India is the world’s fastest growing big economy, but it can do better

Industrial growth in India is still lukewarm.
Industrial growth in India is still lukewarm.
Image: Reuters/Anindito Mukherjee
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India’s economy grew at 7.6% in the year ended March, making the South Asian giant the fastest-growing large economy in the world.

Annual growth was boosted by low oil prices, which have helped Asia’s third-largest economy save billions of dollars on oil imports. India imports two-thirds of its oil.

And consumers are spending more thanks to recent interest rate cuts by Reserve Bank of India governor Raghuram Rajan.

Agriculture is seeing a slow revival after two recent droughts, as a good monsoon this year could add momentum to the rural economy.

Still, there’s more work to be done. In April, India’s exports fell for the seventeenth consecutive month. Low export growth will pull down manufacturing activity in the country.

Private investment hasn’t really picked up either. Indian factories are lying under-utilised—operating at almost 30% lower than their full capacity—and capital expenditure is concentrated in only a few sectors like roads, renewables, telecom, and fertilisers, which have seen some push from the government.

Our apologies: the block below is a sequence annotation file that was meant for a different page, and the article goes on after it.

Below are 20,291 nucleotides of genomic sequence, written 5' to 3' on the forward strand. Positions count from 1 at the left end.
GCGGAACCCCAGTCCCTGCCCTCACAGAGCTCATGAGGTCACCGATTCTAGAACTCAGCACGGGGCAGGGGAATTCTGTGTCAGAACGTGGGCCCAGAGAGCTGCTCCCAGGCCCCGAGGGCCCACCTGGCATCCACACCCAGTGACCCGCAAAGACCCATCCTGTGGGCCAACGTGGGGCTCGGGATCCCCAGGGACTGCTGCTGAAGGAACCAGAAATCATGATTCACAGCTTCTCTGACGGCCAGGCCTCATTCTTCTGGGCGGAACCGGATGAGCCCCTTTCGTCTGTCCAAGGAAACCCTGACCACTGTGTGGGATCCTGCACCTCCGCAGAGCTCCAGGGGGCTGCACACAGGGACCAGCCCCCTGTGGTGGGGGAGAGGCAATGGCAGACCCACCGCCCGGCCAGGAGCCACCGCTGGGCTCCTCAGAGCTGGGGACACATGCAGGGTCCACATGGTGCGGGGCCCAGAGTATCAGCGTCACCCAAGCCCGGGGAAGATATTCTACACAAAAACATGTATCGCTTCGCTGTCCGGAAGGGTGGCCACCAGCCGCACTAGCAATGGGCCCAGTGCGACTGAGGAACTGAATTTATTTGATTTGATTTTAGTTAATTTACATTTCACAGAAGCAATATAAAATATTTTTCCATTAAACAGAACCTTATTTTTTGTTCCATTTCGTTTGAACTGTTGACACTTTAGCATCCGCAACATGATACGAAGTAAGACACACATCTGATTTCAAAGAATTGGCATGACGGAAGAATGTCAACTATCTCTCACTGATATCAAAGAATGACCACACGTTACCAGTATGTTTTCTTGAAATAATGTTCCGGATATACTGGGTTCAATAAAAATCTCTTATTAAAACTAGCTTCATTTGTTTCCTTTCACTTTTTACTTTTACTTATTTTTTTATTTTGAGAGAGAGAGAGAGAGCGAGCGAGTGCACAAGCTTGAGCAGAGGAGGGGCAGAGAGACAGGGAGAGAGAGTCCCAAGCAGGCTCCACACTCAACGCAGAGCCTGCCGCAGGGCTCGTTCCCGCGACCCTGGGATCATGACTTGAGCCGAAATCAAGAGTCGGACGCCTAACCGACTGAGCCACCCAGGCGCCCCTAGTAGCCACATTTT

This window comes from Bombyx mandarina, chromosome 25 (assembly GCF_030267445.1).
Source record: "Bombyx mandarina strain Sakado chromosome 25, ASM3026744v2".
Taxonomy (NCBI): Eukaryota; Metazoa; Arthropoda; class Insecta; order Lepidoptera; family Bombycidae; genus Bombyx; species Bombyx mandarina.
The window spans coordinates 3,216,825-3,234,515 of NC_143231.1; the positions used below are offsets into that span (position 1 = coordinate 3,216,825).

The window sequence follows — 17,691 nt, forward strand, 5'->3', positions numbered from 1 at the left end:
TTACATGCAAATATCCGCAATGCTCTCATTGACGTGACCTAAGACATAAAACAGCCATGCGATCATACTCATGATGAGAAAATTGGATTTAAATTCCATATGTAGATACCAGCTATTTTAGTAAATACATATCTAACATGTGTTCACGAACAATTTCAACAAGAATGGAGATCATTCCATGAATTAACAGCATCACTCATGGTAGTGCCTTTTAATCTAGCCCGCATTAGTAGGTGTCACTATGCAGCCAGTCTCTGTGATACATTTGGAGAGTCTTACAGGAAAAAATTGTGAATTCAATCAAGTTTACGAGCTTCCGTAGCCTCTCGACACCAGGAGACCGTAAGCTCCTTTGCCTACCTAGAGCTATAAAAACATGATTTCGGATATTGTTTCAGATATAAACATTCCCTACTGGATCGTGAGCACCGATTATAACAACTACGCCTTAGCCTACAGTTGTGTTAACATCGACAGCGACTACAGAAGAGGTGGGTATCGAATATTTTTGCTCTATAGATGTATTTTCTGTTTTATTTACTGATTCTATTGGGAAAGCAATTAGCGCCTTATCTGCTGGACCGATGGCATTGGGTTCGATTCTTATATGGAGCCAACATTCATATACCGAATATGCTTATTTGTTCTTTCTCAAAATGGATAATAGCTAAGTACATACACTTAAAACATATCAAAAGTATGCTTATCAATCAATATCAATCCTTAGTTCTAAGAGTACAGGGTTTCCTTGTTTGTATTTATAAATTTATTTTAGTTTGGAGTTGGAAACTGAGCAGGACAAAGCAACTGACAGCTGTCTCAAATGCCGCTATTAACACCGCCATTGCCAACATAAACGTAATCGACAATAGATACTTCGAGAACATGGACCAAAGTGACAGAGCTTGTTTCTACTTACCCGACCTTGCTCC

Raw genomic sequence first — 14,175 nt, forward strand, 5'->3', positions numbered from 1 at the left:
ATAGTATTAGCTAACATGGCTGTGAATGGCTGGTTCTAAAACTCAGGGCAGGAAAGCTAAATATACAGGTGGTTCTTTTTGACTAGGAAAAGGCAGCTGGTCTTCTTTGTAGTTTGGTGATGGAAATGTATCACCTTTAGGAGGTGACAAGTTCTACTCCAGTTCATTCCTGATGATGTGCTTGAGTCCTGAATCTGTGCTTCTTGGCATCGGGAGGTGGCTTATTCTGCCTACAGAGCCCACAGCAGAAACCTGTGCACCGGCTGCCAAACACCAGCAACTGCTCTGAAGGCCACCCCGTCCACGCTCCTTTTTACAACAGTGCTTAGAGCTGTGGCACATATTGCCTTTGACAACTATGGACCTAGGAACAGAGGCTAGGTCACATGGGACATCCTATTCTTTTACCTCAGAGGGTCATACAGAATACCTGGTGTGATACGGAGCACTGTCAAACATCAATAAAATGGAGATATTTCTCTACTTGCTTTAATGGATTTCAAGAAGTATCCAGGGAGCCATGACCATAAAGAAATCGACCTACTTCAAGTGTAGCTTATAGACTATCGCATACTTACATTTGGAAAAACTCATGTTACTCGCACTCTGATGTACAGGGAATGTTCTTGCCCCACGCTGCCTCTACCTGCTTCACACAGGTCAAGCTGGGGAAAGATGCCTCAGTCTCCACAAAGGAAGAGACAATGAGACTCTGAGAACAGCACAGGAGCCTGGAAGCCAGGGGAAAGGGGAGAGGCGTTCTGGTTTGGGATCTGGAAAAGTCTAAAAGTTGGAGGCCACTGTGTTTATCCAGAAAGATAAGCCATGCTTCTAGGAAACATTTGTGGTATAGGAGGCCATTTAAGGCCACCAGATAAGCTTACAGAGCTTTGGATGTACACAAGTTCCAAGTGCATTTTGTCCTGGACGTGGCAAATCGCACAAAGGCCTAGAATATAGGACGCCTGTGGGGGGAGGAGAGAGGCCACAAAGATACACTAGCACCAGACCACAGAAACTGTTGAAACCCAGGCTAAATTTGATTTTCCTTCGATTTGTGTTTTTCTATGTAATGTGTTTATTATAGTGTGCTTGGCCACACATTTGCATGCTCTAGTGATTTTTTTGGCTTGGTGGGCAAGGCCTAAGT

And there’s little need to invest in new plants, as industrial production remains weak. In March, the index of industrial production (IIP) grew a negligible 0.1%. Compared to other fast-growing economies, Indian industrial output is weaker than the GDP number would suggest, as pointed out by Harsha Jethmalani in the Mint newspaper.

This discontinuity only adds to the skepticism surrounding India’s statistical overhaul of its GDP accounting in 2015. That change almost magically transformed the economy from one that appeared stagnant into one that is ranked among the world’s peppiest.

“Another set of remarkably strong GDP data will do little to dispel doubts about the quality of the official national accounts numbers,” Shilan Shah, India economist at Capital Economics, told CNN, of the latest update on GDP.

Even Rajan has questioned the accuracy of the data, citing issues with double counting. ”There are problems with the way we count GDP which is why we need to be careful sometimes just talking about growth,” Rajan said in January this year.

That’s something to bear in mind, as India celebrates an apparently world-beating economic performance.